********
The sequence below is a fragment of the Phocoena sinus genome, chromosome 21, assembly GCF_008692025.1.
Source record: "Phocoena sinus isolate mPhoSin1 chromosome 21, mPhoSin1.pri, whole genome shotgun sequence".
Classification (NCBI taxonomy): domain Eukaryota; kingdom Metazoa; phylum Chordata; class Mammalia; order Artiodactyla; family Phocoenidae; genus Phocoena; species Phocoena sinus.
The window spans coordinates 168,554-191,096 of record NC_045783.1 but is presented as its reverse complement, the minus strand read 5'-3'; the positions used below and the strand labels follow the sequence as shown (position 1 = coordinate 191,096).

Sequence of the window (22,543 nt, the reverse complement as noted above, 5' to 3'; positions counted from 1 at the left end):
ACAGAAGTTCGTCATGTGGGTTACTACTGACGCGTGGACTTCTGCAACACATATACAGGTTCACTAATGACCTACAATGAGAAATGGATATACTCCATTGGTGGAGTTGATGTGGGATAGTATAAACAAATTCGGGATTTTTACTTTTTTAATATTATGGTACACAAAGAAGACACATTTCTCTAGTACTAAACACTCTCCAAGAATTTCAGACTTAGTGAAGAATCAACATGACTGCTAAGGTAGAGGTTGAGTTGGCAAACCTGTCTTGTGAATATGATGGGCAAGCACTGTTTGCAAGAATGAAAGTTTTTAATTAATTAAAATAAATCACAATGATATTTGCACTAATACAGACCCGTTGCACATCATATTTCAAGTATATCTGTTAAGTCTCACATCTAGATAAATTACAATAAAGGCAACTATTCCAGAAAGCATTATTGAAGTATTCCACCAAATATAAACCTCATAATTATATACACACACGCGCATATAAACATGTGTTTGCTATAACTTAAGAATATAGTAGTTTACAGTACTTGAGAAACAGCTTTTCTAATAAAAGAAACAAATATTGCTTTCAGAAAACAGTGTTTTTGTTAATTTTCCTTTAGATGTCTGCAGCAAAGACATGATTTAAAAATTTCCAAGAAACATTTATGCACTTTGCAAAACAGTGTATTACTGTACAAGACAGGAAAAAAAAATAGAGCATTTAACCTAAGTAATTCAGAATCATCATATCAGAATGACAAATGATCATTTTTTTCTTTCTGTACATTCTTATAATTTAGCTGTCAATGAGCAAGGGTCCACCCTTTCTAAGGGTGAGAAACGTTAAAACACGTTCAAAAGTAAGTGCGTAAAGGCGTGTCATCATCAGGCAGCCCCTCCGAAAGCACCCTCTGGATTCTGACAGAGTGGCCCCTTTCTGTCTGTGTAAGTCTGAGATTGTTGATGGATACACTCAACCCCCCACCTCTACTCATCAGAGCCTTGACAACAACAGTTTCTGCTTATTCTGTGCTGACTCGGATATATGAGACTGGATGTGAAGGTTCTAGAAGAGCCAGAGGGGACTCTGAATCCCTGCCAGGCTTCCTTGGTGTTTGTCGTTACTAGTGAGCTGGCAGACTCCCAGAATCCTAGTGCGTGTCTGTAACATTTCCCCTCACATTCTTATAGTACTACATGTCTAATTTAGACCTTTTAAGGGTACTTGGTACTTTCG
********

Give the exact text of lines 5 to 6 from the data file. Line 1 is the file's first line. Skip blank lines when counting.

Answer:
Sequence of the window (22,543 nt, the reverse complement as noted above, 5' to 3'; positions counted from 1 at the left end):
ACAGAAGTTCGTCATGTGGGTTACTACTGACGCGTGGACTTCTGCAACACATATACAGGTTCACTAATGACCTACAATGAGAAATGGATATACTCCATTGGTGGAGTTGATGTGGGATAGTATAAACAAATTCGGGATTTTTACTTTTTTAATATTATGGTACACAAAGAAGACACATTTCTCTAGTACTAAACACTCTCCAAGAATTTCAGACTTAGTGAAGAATCAACATGACTGCTAAGGTAGAGGTTGAGTTGGCAAACCTGTCTTGTGAATATGATGGGCAAGCACTGTTTGCAAGAATGAAAGTTTTTAATTAATTAAAATAAATCACAATGATATTTGCACTAATACAGACCCGTTGCACATCATATTTCAAGTATATCTGTTAAGTCTCACATCTAGATAAATTACAATAAAGGCAACTATTCCAGAAAGCATTATTGAAGTATTCCACCAAATATAAACCTCATAATTATATACACACACGCGCATATAAACATGTGTTTGCTATAACTTAAGAATATAGTAGTTTACAGTACTTGAGAAACAGCTTTTCTAATAAAAGAAACAAATATTGCTTTCAGAAAACAGTGTTTTTGTTAATTTTCCTTTAGATGTCTGCAGCAAAGACATGATTTAAAAATTTCCAAGAAACATTTATGCACTTTGCAAAACAGTGTATTACTGTACAAGACAGGAAAAAAAAATAGAGCATTTAACCTAAGTAATTCAGAATCATCATATCAGAATGACAAATGATCATTTTTTTCTTTCTGTACATTCTTATAATTTAGCTGTCAATGAGCAAGGGTCCACCCTTTCTAAGGGTGAGAAACGTTAAAACACGTTCAAAAGTAAGTGCGTAAAGGCGTGTCATCATCAGGCAGCCCCTCCGAAAGCACCCTCTGGATTCTGACAGAGTGGCCCCTTTCTGTCTGTGTAAGTCTGAGATTGTTGATGGATACACTCAACCCCCCACCTCTACTCATCAGAGCCTTGACAACAACAGTTTCTGCTTATTCTGTGCTGACTCGGATATATGAGACTGGATGTGAAGGTTCTAGAAGAGCCAGAGGGGACTCTGAATCCCTGCCAGGCTTCCTTGGTGTTTGTCGTTACTAGTGAGCTGGCAGACTCCCAGAATCCTAGTGCGTGTCTGTAACATTTCCCCTCACATTCTTATAGTACTACATGTCTAATTTAGACCTTTTAAGGGTACTTGGTACTTTCG